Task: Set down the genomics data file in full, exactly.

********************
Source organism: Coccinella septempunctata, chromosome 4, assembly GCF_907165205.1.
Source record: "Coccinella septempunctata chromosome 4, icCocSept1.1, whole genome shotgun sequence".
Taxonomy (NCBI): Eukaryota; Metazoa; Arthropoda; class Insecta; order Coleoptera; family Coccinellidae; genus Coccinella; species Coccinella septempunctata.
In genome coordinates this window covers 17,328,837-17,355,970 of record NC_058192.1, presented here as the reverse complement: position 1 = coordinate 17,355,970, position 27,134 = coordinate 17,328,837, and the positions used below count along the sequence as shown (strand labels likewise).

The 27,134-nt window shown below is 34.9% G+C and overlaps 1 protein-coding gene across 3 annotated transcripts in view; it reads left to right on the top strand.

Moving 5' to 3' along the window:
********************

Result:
Source organism: Coccinella septempunctata, chromosome 4, assembly GCF_907165205.1.
Source record: "Coccinella septempunctata chromosome 4, icCocSept1.1, whole genome shotgun sequence".
Taxonomy (NCBI): Eukaryota; Metazoa; Arthropoda; class Insecta; order Coleoptera; family Coccinellidae; genus Coccinella; species Coccinella septempunctata.
In genome coordinates this window covers 17,328,837-17,355,970 of record NC_058192.1, presented here as the reverse complement: position 1 = coordinate 17,355,970, position 27,134 = coordinate 17,328,837, and the positions used below count along the sequence as shown (strand labels likewise).

The 27,134-nt window shown below is 34.9% G+C and overlaps 1 protein-coding gene across 3 annotated transcripts in view; it reads left to right on the top strand.

Moving 5' to 3' along the window: